Mental Health Matters: Tiny Tip 30

Moments of Meditation: Tell Your Story


Photo by Reuben Juarez on Unsplash

A diary or journal can help keep track of our lives, our days, our stories. It encompasses our interests, our achievements, our emotions, and everything we’re connected to.

If anything it’s something to leave behind, a proof of memory and perception. And you get to keep in touch who you were and who you are, what is important to you, and what you’ve learned.

It’s not just a view into a world of our own imagination, but the very reality which we perceive to be true. How much of what believe actually happened, how much of it mattered, and how do we like to tell our reception of such a reflection?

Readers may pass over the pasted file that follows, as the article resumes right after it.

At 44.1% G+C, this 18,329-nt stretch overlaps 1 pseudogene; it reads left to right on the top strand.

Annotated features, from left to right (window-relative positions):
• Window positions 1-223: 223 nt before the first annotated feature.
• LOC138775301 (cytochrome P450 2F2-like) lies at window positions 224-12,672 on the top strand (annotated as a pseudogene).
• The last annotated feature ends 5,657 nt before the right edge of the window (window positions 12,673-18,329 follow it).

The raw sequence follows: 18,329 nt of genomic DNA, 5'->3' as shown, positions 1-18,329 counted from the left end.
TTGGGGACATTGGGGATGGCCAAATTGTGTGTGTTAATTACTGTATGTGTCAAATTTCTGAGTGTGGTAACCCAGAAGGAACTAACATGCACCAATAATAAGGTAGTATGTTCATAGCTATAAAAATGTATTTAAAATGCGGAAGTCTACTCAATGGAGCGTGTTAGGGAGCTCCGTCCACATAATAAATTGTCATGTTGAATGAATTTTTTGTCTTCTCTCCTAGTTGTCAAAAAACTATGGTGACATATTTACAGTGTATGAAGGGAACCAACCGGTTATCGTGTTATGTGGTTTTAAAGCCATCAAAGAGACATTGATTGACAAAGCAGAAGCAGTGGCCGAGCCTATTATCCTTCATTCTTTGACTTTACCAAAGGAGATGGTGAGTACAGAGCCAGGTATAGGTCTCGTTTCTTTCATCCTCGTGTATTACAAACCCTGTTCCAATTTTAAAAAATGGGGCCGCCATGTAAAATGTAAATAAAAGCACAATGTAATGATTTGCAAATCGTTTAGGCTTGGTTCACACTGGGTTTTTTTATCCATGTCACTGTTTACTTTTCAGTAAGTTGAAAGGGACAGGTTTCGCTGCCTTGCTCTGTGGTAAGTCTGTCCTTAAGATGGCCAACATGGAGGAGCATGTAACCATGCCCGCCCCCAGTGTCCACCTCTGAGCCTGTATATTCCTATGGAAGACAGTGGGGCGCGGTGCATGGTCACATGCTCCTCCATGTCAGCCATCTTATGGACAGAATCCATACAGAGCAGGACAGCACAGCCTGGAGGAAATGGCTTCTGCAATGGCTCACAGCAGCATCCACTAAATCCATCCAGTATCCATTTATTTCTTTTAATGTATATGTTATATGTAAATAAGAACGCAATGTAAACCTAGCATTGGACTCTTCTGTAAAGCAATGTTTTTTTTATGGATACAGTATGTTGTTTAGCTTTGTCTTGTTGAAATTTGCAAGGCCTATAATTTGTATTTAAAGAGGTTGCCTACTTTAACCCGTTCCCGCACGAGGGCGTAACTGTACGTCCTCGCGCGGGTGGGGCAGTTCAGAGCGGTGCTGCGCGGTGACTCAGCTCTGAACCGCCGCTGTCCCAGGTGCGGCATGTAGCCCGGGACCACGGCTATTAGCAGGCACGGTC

Of course, this story can even turn into an autobiography, or a set of teachings to leave behind a learned legacy of insights and oversights — as it’s not just what we’ve learned but everything we missed so that we can pass over our mistakes for others to avoid.

History always repeats itself, but it can be slightly better. The worst doesn’t have to last as long or be as bad. In this zero-sum game that we call life, we can find an equilibrium that isn’t so balanced and tuned, for it’s the flaws that make us flourish. It may seem like a slimy exploit or an inevitable asteroid heading for our sanity, but any ailment can be its own containment if we can reuse our knowledge in new ways.

Tell your story, not to be some hero or savior but to document your own behaviour.



Sarim Khan - A Blog About You

A Blog About You: I write about tips and trick on mental health, philosophy, and psychology, sprinkled with news and analysis on gaming, movies, and TV shows.